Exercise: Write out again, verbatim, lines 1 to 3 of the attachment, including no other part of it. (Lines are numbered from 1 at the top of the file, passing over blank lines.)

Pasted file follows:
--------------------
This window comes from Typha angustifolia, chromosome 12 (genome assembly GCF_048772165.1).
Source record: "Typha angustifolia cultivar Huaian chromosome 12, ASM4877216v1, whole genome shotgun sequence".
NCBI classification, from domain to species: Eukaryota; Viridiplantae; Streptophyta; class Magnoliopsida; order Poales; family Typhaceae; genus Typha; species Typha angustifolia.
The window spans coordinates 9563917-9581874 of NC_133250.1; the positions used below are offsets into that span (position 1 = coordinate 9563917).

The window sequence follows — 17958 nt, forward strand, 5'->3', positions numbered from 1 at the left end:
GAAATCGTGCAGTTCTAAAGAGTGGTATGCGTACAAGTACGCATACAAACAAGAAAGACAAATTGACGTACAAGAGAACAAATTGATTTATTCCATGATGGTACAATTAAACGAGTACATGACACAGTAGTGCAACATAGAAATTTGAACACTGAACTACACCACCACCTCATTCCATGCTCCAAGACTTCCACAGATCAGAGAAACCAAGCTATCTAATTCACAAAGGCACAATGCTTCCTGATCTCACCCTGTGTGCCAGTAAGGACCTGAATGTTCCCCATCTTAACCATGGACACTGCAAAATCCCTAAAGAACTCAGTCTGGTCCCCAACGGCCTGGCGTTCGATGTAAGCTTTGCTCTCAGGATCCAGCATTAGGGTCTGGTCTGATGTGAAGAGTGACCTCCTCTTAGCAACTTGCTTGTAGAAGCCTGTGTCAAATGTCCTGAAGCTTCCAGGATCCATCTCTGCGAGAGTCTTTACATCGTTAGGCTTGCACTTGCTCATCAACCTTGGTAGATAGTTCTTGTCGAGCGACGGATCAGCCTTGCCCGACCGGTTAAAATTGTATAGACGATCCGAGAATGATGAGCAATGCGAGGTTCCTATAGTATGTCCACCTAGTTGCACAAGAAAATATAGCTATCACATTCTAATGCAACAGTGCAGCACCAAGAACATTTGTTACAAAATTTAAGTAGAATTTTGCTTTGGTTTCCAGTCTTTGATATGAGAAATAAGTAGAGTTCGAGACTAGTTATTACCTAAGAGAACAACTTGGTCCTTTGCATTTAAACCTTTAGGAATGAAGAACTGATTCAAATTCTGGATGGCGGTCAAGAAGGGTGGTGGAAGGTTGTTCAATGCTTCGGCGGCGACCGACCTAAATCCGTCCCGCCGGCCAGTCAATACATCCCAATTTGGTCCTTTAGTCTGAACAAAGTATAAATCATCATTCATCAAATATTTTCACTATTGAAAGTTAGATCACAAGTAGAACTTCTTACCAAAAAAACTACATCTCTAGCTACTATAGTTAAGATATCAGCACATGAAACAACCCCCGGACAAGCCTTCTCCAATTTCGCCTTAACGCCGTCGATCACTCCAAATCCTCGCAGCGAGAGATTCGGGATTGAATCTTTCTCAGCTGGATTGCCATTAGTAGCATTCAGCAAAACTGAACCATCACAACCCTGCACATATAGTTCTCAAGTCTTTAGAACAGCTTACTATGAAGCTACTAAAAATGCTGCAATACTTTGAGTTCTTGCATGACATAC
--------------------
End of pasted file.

This window comes from Typha angustifolia, chromosome 12 (genome assembly GCF_048772165.1).
Source record: "Typha angustifolia cultivar Huaian chromosome 12, ASM4877216v1, whole genome shotgun sequence".
NCBI classification, from domain to species: Eukaryota; Viridiplantae; Streptophyta; class Magnoliopsida; order Poales; family Typhaceae; genus Typha; species Typha angustifolia.